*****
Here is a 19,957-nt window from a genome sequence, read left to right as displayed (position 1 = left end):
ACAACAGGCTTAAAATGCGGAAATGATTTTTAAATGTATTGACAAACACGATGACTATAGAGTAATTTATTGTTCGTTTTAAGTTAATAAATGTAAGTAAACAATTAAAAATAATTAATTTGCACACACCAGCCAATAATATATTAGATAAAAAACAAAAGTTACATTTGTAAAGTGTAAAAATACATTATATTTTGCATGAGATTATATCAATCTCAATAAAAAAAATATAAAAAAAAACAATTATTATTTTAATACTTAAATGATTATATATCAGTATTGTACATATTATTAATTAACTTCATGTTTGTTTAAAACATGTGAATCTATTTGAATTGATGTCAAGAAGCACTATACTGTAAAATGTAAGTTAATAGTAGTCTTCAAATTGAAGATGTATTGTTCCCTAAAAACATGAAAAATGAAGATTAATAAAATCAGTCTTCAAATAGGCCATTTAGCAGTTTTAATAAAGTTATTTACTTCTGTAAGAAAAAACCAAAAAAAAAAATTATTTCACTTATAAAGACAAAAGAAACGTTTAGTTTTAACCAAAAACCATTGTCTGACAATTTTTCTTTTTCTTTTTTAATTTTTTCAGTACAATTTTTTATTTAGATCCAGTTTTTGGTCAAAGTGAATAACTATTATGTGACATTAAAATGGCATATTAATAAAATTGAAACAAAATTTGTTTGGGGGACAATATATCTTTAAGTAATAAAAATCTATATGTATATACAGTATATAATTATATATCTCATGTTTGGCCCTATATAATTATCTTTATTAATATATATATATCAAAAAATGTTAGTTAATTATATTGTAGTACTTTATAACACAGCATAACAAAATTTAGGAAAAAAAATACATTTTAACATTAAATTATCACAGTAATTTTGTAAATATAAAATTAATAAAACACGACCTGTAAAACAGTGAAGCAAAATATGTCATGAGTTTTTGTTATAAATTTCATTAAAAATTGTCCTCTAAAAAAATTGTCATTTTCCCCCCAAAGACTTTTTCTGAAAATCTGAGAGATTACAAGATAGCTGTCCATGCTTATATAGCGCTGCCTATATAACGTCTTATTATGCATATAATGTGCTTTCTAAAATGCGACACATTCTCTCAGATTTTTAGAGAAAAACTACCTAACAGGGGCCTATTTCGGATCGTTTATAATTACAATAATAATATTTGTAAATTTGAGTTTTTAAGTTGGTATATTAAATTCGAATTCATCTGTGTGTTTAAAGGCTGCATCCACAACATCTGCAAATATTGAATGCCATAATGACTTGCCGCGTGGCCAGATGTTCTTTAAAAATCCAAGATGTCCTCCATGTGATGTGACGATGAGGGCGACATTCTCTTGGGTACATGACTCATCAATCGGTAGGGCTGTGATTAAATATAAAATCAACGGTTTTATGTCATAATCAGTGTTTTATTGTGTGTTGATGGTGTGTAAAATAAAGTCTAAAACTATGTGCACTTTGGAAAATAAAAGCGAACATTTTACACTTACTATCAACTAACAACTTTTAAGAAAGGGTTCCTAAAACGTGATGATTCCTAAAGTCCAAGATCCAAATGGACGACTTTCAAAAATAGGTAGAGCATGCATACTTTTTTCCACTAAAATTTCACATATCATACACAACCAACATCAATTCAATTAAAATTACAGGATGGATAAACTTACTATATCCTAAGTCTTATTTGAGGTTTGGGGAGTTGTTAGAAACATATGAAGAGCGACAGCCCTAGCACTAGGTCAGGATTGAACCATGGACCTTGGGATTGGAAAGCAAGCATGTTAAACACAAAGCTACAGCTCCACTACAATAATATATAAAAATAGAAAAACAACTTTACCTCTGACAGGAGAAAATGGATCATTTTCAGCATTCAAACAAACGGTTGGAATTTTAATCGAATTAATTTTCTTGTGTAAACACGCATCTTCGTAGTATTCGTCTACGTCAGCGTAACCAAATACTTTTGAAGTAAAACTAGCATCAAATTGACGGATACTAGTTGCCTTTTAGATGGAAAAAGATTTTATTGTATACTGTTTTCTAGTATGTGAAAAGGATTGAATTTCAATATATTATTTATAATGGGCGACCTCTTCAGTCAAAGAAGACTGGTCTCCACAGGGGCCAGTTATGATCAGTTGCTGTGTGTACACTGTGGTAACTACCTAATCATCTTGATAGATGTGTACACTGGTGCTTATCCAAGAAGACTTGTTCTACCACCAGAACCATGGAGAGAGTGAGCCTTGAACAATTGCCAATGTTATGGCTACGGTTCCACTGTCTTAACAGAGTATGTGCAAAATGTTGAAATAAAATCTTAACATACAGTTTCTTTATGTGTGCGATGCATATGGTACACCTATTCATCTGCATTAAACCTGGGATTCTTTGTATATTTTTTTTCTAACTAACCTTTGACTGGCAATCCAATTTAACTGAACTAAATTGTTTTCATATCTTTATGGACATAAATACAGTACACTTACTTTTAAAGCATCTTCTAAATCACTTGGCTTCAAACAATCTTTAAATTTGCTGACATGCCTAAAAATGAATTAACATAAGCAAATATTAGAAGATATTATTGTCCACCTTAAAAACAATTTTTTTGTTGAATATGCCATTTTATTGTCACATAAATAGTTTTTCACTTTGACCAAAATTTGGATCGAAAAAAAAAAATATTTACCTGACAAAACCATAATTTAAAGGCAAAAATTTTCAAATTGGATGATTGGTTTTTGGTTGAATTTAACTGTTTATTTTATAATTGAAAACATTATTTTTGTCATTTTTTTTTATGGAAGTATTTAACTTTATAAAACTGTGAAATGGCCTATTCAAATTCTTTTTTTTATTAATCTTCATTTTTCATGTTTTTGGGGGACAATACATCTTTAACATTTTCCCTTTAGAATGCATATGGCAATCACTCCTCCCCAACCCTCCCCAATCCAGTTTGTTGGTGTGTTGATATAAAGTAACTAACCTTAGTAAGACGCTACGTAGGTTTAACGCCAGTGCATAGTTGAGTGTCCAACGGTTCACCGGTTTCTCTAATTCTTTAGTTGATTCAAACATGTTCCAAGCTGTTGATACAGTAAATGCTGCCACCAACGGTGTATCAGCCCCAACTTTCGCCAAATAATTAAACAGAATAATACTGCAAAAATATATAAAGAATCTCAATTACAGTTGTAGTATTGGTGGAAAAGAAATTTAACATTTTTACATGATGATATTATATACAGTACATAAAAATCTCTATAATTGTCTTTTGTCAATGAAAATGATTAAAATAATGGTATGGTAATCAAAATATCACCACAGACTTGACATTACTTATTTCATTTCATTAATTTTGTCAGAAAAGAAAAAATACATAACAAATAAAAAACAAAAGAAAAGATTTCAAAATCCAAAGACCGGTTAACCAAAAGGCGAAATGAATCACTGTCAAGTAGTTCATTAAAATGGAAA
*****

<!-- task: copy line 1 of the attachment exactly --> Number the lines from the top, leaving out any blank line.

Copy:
Here is a 19,957-nt window from a genome sequence, read left to right as displayed (position 1 = left end):